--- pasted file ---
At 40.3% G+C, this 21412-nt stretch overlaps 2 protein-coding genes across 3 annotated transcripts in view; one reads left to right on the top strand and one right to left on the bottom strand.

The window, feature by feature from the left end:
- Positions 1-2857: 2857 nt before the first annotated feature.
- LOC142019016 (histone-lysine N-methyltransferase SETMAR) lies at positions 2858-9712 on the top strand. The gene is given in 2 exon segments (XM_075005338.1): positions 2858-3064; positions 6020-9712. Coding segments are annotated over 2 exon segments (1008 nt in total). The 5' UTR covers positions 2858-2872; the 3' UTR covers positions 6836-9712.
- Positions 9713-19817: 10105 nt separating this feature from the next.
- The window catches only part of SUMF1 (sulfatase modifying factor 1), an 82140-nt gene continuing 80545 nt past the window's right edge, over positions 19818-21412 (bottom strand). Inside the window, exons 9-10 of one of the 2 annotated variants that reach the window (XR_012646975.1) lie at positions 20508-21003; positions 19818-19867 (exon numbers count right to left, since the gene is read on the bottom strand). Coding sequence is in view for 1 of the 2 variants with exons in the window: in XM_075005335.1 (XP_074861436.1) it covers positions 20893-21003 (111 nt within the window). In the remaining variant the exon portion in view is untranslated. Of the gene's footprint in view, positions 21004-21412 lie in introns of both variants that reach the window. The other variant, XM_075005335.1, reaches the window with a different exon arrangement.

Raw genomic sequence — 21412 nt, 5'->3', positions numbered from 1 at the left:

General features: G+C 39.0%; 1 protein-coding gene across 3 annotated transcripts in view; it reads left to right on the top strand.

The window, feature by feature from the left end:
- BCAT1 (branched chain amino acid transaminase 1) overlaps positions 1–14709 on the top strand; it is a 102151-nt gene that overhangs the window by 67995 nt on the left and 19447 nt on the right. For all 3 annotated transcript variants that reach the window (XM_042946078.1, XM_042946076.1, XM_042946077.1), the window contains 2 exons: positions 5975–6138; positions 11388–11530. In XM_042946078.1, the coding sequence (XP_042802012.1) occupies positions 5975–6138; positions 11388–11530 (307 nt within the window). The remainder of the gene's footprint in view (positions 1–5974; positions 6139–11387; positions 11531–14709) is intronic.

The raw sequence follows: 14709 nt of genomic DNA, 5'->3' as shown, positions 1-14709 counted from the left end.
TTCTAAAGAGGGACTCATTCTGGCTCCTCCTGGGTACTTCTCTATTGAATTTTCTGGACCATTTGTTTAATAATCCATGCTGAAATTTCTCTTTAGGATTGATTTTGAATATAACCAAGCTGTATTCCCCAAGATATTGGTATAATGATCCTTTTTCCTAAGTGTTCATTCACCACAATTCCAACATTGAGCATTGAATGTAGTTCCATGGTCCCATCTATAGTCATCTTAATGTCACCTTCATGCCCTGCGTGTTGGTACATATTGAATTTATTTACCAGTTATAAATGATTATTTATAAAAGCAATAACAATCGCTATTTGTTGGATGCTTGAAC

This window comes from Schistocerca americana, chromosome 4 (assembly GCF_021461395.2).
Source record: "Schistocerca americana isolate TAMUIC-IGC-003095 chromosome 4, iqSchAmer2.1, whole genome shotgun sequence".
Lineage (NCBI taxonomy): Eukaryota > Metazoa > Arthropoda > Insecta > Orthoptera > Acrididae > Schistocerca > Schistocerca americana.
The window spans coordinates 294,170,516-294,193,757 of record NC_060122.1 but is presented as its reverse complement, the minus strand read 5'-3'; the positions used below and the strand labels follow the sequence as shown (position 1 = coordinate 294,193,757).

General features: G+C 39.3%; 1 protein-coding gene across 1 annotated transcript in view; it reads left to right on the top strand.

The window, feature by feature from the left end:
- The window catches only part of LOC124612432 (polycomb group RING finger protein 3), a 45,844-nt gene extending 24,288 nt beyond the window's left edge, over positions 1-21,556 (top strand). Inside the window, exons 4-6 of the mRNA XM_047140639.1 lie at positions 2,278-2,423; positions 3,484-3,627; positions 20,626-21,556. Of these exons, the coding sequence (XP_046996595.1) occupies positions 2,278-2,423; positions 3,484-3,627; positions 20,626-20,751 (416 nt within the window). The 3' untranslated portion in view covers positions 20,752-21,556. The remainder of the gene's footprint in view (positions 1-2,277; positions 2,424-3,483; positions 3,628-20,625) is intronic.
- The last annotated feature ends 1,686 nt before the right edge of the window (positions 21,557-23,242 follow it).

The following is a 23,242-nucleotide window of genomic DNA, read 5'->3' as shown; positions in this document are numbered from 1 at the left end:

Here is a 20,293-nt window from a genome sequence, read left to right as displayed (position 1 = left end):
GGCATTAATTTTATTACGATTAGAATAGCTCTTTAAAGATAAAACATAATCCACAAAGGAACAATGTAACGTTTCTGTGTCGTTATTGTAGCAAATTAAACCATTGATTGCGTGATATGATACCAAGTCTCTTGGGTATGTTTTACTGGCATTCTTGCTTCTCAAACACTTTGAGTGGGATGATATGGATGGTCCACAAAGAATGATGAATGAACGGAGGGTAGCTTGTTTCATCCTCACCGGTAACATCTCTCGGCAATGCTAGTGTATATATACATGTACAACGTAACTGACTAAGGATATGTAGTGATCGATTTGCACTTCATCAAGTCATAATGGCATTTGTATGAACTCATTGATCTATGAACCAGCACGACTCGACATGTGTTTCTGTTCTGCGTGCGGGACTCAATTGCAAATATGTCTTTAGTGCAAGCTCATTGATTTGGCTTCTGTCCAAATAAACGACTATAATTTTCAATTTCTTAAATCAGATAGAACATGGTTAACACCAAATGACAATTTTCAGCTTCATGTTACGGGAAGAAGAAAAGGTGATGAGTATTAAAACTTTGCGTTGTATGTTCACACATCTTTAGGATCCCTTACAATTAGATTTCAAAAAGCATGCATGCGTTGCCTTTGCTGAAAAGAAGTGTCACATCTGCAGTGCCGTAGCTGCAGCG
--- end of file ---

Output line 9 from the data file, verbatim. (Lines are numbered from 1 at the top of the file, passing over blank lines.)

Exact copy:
The window, feature by feature from the left end: